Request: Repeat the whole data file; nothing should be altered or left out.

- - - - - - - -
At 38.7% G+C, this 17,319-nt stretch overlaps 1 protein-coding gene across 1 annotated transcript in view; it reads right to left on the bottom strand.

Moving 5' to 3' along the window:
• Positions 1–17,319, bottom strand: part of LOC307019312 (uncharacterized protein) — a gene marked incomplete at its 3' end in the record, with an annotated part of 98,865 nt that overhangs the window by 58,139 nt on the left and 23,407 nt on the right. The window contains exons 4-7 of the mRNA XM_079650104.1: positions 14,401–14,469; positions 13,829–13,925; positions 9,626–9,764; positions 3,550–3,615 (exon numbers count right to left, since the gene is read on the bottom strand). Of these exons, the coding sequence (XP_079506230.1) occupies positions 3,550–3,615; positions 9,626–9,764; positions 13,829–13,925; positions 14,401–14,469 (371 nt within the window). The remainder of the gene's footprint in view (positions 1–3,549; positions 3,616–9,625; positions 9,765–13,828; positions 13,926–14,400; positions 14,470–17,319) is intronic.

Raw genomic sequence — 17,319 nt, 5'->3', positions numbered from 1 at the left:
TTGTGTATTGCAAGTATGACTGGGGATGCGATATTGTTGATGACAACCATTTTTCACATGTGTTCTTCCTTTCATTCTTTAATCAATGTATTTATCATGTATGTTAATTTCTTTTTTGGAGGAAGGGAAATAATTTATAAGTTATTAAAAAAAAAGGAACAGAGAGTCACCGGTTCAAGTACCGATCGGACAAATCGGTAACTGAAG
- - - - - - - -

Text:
At 38.7% G+C, this 17,319-nt stretch overlaps 1 protein-coding gene across 1 annotated transcript in view; it reads right to left on the bottom strand.

Moving 5' to 3' along the window:
• Positions 1–17,319, bottom strand: part of LOC307019312 (uncharacterized protein) — a gene marked incomplete at its 3' end in the record, with an annotated part of 98,865 nt that overhangs the window by 58,139 nt on the left and 23,407 nt on the right. The window contains exons 4-7 of the mRNA XM_079650104.1: positions 14,401–14,469; positions 13,829–13,925; positions 9,626–9,764; positions 3,550–3,615 (exon numbers count right to left, since the gene is read on the bottom strand). Of these exons, the coding sequence (XP_079506230.1) occupies positions 3,550–3,615; positions 9,626–9,764; positions 13,829–13,925; positions 14,401–14,469 (371 nt within the window). The remainder of the gene's footprint in view (positions 1–3,549; positions 3,616–9,625; positions 9,765–13,828; positions 13,926–14,400; positions 14,470–17,319) is intronic.

Raw genomic sequence — 17,319 nt, 5'->3', positions numbered from 1 at the left:
TTGTGTATTGCAAGTATGACTGGGGATGCGATATTGTTGATGACAACCATTTTTCACATGTGTTCTTCCTTTCATTCTTTAATCAATGTATTTATCATGTATGTTAATTTCTTTTTTGGAGGAAGGGAAATAATTTATAAGTTATTAAAAAAAAAGGAACAGAGAGTCACCGGTTCAAGTACCGATCGGACAAATCGGTAACTGAAG